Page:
Dr Stefan Lpold, from Syracuse University in New York, said: "It is quite costly to invest in everything. You don't get something for nothing in evolution, so we wanted to see which species invested in weapons over testes.
"Some of these species invest in both, and that is a bit of a mystery. We will now look at whether maximising investment in sexual traits means you pay the price in some other aspect of life."
Pheasants, minnows, and bush crickets invested in both weapons and testes, while pinnipeds, such as elephant seals where males are almost five times the size of females, and acanthocephalan (a type of worms) invested more in weaponry but not testes.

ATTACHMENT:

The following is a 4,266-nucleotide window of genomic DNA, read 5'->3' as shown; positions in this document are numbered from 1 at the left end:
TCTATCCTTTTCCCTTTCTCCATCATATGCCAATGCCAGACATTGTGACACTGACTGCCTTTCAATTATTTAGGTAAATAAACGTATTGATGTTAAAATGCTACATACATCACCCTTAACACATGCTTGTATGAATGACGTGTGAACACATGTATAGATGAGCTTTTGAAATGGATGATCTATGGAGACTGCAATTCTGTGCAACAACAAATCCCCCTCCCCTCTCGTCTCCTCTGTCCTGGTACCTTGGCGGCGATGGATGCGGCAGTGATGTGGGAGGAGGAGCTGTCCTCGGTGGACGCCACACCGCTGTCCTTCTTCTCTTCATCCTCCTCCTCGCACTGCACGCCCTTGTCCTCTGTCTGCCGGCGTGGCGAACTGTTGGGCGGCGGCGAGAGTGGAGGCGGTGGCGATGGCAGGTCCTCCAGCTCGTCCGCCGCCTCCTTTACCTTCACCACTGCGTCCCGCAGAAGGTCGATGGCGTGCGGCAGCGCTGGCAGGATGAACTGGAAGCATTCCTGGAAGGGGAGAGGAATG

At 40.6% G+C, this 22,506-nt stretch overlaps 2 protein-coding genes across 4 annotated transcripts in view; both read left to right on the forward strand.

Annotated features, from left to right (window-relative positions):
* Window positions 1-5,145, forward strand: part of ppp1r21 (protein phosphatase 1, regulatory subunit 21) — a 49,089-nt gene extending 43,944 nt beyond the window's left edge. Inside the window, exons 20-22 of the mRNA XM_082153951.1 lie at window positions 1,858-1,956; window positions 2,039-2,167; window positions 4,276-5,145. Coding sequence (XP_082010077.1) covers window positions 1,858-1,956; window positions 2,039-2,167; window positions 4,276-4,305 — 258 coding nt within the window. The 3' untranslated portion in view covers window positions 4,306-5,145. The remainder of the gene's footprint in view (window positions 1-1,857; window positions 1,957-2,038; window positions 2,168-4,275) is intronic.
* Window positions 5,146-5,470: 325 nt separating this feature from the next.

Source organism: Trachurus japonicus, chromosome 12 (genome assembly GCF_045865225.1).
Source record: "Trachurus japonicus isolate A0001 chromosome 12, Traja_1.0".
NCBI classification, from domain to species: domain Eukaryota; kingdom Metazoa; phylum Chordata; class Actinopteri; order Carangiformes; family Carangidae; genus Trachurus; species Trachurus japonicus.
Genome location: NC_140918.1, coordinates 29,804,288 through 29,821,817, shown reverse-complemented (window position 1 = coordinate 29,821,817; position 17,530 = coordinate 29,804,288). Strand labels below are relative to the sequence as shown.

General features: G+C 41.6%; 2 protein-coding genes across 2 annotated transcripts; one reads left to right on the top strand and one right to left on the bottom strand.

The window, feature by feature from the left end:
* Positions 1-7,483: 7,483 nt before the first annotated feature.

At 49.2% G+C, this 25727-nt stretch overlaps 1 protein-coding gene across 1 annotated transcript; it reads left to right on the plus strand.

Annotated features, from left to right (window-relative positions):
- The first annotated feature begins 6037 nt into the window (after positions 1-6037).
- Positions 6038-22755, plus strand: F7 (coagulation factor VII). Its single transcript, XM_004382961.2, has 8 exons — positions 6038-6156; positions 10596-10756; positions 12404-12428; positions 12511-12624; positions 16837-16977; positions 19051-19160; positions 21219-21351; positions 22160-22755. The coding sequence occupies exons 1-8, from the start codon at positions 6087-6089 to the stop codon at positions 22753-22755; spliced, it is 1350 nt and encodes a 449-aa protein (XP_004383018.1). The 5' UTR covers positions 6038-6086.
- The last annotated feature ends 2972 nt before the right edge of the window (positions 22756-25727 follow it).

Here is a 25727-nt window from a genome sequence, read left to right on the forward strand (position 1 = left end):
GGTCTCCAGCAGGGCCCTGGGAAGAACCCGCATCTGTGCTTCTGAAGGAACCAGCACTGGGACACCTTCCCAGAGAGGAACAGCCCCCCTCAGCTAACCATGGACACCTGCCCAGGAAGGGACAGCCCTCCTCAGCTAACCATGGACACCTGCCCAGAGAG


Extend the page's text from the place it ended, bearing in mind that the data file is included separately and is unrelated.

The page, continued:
Other examples of males investing in weaponry are antlers in red deer, horns in dung beetles, spurs in pheasants and canine teeth in primates.
Dr Lpold added: "Understanding the ways animals reproduce is important as it helps us understand how species evolve and can prove important for conservation."
|Contact: Alison Barbuti|
University of Manchester